fold doesn't necessarily equate to reduce, but in order to fold a type that holds multiple values, it tends to involve a reducer, and often the body of that function is simply calling concat. So in the case of Sum's fold, its just doing that for you to save time.

In the video, you'll see Box(3).fold( n => n ) //=> 3 doesn't use reduce, because there's only 1 value.

Rick Medina
@rickmed
Feb 23 2017 23:33
sooo I think eg, in haskell, there is fold which takes a monoid and foldr and foldl which behaves like js' reduce
Galileo Sanchez
@galileopy
Feb 23 2017 23:34
ok I'm getting it now, fold and reduce are different functions, fold is a method defined for monoids, and reduce is something else
James Forbes
@JAForbes
Feb 23 2017 23:34

but if we want to fold over a list, we need to accept the previous value, and the next. So we end up with a signature like ( a,b ) => ...

In the video: "whenever you see fold, think removal of a type"

Rick Medina
@rickmed
Feb 23 2017 23:35
I mean, the intuition is the same, is just that "fold" expects a monoid so it uses it to "reduce" it, foldr is more similar to js' reduce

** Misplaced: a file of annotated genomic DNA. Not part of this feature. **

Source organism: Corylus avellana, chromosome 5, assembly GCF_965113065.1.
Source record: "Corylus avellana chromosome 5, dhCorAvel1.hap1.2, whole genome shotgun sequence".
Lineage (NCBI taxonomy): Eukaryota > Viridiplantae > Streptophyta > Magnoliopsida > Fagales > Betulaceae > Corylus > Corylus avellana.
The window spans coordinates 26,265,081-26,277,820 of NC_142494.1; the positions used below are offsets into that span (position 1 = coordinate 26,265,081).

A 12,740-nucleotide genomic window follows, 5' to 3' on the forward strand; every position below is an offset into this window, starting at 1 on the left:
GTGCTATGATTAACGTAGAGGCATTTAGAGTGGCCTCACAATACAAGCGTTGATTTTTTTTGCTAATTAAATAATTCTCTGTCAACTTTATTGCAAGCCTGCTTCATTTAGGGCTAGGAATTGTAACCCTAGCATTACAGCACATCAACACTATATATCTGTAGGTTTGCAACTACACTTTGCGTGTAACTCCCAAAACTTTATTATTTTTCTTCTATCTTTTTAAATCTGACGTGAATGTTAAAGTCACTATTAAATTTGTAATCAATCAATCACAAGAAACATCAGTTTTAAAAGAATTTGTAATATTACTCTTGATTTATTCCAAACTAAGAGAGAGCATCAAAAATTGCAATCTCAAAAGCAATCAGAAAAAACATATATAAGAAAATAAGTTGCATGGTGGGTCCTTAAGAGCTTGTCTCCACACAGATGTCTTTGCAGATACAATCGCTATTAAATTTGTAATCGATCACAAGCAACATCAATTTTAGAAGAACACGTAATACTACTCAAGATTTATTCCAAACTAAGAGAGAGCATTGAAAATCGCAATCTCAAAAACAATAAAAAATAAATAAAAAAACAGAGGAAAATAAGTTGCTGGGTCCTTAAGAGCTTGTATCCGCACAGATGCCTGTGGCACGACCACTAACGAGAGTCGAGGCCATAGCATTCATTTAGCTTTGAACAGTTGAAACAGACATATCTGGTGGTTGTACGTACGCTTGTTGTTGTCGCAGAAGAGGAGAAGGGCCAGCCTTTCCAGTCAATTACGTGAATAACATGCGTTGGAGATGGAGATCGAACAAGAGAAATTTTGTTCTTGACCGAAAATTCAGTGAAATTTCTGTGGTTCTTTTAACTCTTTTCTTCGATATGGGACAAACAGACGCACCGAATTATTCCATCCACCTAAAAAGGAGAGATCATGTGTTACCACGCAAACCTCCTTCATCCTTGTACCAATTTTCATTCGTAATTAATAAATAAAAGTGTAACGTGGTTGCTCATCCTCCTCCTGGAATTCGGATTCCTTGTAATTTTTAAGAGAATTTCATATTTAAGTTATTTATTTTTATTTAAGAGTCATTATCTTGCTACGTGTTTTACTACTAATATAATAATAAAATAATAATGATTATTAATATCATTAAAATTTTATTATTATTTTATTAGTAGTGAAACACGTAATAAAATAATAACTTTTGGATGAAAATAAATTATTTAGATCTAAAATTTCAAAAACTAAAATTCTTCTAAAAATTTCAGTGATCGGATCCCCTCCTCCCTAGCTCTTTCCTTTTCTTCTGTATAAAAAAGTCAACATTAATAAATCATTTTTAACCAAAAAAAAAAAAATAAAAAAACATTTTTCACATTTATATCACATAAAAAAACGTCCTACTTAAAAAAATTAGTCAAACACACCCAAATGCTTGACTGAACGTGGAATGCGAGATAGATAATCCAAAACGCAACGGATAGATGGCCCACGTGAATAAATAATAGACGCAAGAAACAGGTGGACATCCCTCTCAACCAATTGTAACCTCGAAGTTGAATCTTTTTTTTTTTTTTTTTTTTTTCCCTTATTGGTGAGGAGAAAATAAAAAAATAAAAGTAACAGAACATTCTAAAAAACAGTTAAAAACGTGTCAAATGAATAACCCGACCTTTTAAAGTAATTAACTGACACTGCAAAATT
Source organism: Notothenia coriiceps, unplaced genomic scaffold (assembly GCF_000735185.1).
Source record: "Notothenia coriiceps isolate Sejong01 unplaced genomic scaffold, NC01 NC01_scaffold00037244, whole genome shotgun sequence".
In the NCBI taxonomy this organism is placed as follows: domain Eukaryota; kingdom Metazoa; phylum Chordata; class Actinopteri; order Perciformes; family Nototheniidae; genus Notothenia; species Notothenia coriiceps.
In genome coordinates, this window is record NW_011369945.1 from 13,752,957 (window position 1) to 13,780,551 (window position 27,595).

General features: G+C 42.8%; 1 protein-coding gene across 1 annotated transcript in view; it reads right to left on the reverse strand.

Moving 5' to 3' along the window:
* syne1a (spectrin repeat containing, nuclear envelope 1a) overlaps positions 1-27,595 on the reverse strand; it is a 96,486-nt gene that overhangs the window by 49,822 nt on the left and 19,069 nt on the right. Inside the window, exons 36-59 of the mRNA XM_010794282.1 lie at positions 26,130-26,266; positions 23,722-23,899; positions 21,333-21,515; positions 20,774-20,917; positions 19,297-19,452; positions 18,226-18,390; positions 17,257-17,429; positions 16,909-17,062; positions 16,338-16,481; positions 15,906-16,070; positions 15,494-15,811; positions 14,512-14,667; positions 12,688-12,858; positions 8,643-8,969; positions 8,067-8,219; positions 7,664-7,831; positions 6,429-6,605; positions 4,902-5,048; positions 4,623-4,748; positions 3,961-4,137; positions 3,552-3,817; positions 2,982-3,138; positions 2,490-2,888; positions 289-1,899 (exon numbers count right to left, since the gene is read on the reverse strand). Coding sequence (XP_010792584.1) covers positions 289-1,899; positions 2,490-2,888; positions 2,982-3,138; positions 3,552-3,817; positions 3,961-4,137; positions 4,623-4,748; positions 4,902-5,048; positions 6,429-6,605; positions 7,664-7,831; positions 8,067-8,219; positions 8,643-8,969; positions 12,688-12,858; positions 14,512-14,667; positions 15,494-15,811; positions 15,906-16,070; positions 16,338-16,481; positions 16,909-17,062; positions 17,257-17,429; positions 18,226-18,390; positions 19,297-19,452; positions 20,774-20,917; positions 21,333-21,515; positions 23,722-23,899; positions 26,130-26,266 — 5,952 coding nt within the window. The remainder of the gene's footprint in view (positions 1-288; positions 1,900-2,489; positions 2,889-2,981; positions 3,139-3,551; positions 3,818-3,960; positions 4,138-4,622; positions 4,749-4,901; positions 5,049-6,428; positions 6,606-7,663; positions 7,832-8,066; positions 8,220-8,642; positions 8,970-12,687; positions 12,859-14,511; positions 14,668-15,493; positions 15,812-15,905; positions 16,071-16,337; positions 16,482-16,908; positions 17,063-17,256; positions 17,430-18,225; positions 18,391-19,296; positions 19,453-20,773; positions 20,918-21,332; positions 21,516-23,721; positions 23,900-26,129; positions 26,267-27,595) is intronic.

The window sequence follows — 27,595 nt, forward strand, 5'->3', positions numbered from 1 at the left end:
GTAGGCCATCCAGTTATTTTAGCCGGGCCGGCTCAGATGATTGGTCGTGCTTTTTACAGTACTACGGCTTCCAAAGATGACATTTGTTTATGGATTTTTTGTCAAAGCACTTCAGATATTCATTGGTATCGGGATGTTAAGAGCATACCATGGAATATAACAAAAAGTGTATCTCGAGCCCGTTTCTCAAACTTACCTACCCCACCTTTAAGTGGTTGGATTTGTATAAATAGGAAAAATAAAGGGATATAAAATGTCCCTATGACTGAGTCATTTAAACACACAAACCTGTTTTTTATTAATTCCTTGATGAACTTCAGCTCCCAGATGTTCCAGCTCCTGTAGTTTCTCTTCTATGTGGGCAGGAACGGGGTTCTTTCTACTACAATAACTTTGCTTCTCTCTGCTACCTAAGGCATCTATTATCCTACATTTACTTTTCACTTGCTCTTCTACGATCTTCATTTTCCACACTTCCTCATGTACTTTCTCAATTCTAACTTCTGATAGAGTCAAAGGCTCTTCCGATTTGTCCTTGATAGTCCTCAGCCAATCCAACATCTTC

Syaiful Bahri
@syaiful6
Feb 23 2017 23:35
fold doesn't take monoid, it take foldable that has monoid inside it, eg take an array of string..
Galileo Sanchez
@galileopy
Feb 23 2017 23:36
^^^ that's confusing I thought professor Frisby was on the same page than the fantasy land guys
Rick Medina
@rickmed
Feb 23 2017 23:36

fold doesn't take monoid, it take foldable that has monoid inside it, eg take an array of string..

^^

Galileo Sanchez
@galileopy
Feb 23 2017 23:37
fantasy land doesn't talk about that kind of fold
It doesn't even talk about fold, just reduce
where is fold defined?
Syaiful Bahri
@syaiful6
Feb 23 2017 23:41
fantasy land decided not to include it, fold came from foldMap
Galileo Sanchez
@galileopy
Feb 23 2017 23:41
so fold(foldable monoid) === reduce(concat, foldable monoid), that's what I need to know?
Syaiful Bahri
@syaiful6
Feb 23 2017 23:42
so in haskell foldable has methods, foldr, foldl, foldMap
fantasy land decide only use foldl, they call it reduce. maybe because it convinient in js
fold :: (Foldable f, Monoid m) => f m -> m
Galileo Sanchez
@galileopy
Feb 23 2017 23:45
so neither ramda or fantasy land talk about fold that way, is this just documented in haskell?
Syaiful Bahri
@syaiful6
Feb 23 2017 23:46
yes, they dont have it, but you can implements it in term reduce too
just reduce it using concat and empty as starting value
Galileo Sanchez
@galileopy
Feb 23 2017 23:47
I know, I just wanted to know where was it specified, what was it's interface
know I know what it is, I used to think it was just another name for reduce, but is reduce that's just another name for foldr
Syaiful Bahri
@syaiful6
Feb 23 2017 23:48
try search haskell foldable, they have a wiki for it i think (haskell)
Galileo Sanchez
@galileopy
Feb 23 2017 23:54
it doesn't talk about the special case of folding a foldable of monoids
fold = foldMap id